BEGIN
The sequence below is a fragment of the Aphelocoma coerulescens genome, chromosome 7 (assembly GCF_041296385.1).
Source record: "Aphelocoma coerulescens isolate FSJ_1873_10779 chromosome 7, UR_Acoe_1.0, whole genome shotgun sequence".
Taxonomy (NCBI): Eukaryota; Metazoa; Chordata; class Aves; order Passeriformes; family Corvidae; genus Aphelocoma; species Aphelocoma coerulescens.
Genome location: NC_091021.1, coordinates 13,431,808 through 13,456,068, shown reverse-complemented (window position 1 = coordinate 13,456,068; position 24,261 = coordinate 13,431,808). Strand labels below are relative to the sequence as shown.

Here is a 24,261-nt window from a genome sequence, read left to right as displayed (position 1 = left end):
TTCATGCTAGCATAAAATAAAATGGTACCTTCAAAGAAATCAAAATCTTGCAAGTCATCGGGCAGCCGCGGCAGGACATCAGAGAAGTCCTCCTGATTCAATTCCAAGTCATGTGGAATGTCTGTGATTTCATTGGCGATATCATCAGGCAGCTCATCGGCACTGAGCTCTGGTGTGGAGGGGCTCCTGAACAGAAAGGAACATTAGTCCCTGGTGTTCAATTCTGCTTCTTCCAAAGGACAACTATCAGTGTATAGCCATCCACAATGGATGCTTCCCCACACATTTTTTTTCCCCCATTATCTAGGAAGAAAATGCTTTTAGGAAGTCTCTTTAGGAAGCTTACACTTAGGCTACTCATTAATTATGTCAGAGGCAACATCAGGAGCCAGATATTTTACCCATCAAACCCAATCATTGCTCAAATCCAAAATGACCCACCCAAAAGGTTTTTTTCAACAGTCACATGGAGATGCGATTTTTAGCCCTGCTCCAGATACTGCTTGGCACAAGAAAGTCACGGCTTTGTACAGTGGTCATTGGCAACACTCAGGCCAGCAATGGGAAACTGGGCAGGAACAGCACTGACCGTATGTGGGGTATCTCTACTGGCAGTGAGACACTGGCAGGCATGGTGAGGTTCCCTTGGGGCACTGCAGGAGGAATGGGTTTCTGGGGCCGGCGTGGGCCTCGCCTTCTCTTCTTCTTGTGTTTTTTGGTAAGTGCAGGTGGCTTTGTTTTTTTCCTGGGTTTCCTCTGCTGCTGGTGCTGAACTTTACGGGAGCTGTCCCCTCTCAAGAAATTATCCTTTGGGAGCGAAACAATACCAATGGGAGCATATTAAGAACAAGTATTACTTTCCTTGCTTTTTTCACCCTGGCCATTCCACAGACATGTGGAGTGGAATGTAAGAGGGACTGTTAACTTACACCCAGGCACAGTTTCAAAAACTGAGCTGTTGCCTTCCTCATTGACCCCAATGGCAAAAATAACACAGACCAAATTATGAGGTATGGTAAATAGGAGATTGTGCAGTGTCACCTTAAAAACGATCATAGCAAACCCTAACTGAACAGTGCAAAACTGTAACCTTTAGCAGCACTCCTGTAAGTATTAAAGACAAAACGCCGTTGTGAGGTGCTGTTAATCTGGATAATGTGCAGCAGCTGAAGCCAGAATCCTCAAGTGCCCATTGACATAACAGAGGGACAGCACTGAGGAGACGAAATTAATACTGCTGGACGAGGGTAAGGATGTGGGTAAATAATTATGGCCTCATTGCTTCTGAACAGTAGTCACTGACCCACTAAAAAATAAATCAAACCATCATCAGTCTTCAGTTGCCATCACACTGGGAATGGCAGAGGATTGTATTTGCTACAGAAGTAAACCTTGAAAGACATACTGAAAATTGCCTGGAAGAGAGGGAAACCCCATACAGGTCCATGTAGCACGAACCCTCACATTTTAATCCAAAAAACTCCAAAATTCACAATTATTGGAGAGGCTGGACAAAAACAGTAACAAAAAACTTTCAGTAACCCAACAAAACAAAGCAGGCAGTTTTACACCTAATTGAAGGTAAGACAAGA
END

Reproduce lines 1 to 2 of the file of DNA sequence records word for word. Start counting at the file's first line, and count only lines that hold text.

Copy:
The sequence below is a fragment of the Aphelocoma coerulescens genome, chromosome 7 (assembly GCF_041296385.1).
Source record: "Aphelocoma coerulescens isolate FSJ_1873_10779 chromosome 7, UR_Acoe_1.0, whole genome shotgun sequence".